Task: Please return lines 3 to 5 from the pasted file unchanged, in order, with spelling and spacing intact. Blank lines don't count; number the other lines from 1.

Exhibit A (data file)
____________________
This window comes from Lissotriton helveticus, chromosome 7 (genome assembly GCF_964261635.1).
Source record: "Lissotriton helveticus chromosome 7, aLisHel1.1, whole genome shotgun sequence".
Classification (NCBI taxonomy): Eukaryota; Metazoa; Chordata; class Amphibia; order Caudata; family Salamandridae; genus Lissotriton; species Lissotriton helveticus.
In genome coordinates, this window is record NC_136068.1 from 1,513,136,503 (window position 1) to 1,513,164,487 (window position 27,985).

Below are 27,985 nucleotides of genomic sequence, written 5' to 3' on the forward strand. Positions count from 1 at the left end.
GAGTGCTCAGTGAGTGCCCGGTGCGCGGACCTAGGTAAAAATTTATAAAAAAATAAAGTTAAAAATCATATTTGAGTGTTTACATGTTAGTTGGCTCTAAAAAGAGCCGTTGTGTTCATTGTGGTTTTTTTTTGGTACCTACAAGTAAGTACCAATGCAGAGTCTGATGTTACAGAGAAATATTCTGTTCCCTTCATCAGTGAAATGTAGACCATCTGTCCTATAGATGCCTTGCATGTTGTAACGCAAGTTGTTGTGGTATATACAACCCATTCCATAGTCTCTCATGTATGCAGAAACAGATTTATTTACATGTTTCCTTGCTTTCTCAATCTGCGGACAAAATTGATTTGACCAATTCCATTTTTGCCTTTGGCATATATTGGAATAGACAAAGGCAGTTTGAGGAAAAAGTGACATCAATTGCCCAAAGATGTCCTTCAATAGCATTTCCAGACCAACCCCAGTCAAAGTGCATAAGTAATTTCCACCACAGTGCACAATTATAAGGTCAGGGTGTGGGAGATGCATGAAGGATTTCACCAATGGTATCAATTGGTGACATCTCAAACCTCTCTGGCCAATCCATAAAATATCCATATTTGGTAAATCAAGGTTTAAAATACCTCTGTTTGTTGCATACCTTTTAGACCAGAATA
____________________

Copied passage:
Classification (NCBI taxonomy): Eukaryota; Metazoa; Chordata; class Amphibia; order Caudata; family Salamandridae; genus Lissotriton; species Lissotriton helveticus.
In genome coordinates, this window is record NC_136068.1 from 1,513,136,503 (window position 1) to 1,513,164,487 (window position 27,985).

Below are 27,985 nucleotides of genomic sequence, written 5' to 3' on the forward strand. Positions count from 1 at the left end.